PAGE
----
When a Restaurant Job was Divinely Ordered

Jun 23, 2016

Enjoli Moon is the founder and creative director of the Afrikana Independent Film Festival, which is in its third year and which brings filmmakers to Richmond from all over the world. But Moon doesn't come from the filmmaking world. In this week's segment, she shares her memories of a Richmond restaurant that inspired her to create something new and different in the city.



“I always say that Croaker’s Spot was divinely ordered in my life. I started on the very first day, April 9th, 2001, and started as a waitress, and I literally just fell in love with everything: the people who were coming, the employees, the food that we were serving, our mission to connect with the community in a different kind of way. It was just where I was supposed to be at the time, and it literally changed my life.

Enjoli Moon on 2nd Street in the Jackson Ward neighborhood of Richmond | Photo by Michael K. Lease

“We had about 12 tables, we could seat about 40 people, it was tight, we had a really small kitchen, and we were tremendously busy all of the time. People just barreled into that restaurant every day. It was amazing. It was this real celebration of black culture—historic black culture—done in a really tasteful manner, which is something that we didn’t get to see a lot, especially here in Richmond, at food establishments, just because of sometimes the lack of resource, accessibility, that sort of thing.

“So Neverett Eggleston III—he’s the owner of Croaker’s Spot—was able to put together something really special with maintaining some of the historic beauty by keeping the original pieces of the bar, so he was very mindful about capturing the essence of yesteryear. People felt it when they walked in, and then there was a warmth to the people, from the employees to the customers, which is a kindredness there. It opened my mind to what black creative excellence can achieve.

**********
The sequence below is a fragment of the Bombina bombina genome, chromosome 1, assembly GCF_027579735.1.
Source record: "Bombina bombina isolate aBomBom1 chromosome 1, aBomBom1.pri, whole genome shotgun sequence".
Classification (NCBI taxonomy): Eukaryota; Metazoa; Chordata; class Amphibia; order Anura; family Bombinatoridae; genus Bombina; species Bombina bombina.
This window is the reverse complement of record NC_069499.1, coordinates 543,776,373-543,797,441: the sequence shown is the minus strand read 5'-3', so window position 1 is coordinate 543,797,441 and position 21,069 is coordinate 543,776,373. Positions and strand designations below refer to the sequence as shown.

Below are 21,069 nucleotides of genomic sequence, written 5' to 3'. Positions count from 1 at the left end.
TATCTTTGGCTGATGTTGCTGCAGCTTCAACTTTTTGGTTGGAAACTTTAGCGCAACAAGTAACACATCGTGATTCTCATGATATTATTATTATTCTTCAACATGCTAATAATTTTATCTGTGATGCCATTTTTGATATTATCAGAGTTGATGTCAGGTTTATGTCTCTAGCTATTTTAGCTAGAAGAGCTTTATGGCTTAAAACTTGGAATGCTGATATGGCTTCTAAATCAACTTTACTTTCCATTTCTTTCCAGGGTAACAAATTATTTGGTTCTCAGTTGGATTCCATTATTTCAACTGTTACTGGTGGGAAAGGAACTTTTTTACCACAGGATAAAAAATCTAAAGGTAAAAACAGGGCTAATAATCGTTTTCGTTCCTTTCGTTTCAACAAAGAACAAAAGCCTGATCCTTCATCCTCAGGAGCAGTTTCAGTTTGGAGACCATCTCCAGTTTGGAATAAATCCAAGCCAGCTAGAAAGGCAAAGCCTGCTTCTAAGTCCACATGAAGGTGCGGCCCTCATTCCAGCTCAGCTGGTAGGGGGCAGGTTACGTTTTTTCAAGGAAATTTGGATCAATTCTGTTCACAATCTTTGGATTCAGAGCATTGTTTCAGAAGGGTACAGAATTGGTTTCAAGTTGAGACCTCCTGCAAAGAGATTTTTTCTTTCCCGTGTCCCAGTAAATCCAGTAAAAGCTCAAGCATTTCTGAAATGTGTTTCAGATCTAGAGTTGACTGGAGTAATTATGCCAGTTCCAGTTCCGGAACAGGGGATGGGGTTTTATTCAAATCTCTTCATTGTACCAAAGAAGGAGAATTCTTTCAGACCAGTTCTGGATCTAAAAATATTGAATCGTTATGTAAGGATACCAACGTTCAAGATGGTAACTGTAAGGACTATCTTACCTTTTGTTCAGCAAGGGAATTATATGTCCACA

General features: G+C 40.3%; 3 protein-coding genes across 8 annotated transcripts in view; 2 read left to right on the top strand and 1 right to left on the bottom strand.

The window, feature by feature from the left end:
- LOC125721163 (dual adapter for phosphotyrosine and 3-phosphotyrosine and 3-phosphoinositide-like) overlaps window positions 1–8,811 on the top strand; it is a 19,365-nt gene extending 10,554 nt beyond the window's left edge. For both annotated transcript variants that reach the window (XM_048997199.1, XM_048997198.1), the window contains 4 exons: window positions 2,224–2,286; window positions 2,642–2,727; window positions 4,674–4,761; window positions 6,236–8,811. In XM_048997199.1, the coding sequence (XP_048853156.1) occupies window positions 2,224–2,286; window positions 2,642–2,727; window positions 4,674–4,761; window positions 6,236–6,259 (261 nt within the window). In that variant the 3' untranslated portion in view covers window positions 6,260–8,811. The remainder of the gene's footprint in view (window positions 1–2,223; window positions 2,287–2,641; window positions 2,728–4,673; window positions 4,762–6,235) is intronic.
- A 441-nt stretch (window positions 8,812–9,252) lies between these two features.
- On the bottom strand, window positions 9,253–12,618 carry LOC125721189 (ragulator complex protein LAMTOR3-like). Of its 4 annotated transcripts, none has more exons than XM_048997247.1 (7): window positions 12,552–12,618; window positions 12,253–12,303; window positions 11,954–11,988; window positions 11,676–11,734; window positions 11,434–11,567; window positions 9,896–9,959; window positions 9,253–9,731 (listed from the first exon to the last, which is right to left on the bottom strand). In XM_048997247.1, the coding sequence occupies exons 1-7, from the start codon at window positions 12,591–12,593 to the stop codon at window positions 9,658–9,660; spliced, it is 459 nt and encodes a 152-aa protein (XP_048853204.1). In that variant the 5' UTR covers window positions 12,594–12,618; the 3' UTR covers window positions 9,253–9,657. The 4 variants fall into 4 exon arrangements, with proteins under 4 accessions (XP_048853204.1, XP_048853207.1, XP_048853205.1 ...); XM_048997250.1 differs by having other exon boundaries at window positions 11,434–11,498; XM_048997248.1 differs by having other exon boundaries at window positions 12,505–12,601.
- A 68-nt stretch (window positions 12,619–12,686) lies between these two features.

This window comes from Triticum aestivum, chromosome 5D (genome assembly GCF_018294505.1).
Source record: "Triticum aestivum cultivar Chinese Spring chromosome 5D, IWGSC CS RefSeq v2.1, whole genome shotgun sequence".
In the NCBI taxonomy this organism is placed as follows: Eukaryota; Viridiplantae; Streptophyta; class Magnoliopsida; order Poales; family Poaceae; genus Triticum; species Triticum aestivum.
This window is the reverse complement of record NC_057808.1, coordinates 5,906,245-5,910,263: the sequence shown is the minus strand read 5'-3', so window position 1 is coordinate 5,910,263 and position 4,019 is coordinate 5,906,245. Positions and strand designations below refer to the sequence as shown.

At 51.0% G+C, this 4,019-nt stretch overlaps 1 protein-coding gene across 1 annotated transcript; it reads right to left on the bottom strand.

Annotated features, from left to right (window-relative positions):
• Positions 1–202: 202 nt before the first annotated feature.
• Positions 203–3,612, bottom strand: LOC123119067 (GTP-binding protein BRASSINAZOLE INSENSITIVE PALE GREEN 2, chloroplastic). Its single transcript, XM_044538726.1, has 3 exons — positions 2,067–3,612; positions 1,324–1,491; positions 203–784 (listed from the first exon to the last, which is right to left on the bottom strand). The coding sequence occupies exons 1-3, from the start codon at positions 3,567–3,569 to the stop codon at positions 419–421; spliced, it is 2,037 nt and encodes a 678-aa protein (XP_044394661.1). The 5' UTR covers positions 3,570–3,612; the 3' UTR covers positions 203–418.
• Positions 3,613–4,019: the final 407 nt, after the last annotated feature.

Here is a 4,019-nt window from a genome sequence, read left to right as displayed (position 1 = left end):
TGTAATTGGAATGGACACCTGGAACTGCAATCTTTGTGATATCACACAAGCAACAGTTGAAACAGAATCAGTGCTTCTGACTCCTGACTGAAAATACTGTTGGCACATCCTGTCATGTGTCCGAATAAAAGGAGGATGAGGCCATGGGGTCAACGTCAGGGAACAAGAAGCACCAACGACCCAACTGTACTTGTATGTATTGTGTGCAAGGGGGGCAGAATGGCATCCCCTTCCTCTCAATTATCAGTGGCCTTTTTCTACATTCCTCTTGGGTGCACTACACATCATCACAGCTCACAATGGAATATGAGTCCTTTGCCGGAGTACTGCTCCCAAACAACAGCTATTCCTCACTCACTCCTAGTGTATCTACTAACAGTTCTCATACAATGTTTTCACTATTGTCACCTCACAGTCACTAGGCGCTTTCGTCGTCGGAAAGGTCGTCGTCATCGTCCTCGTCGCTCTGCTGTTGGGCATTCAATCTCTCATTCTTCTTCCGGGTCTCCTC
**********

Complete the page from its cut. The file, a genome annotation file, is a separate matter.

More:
“You know, I was 20 when I started at Croaker’s. To be around that from the ages of 20 to 30 every day of my life and to see how you use your mind to create a concept and then you dig your heels in to see it come to life was... it was inspirational. And so I began to look at life through a different lens, but it also let me know I could do whatever I wanna do. There are no rules, I can just do what I wanna do, and I’ve just been kinda flowing like that.


“It’s interesting, I don’t have a background in film at all, other than just liking them, but I’ve never made films or anything. But I was making these plans to go to all these black film festivals in other cities, and I was like, ‘why in the world don’t we have one?’

“I honestly believe Richmond, and not just black Richmond, mean Richmond—creative Richmond—is ready for stories, a multitude of stories, from people of color from around the world. You know, I think people are ready to have their worlds broadened any opportunity they can get. And so we’ll give them this one.”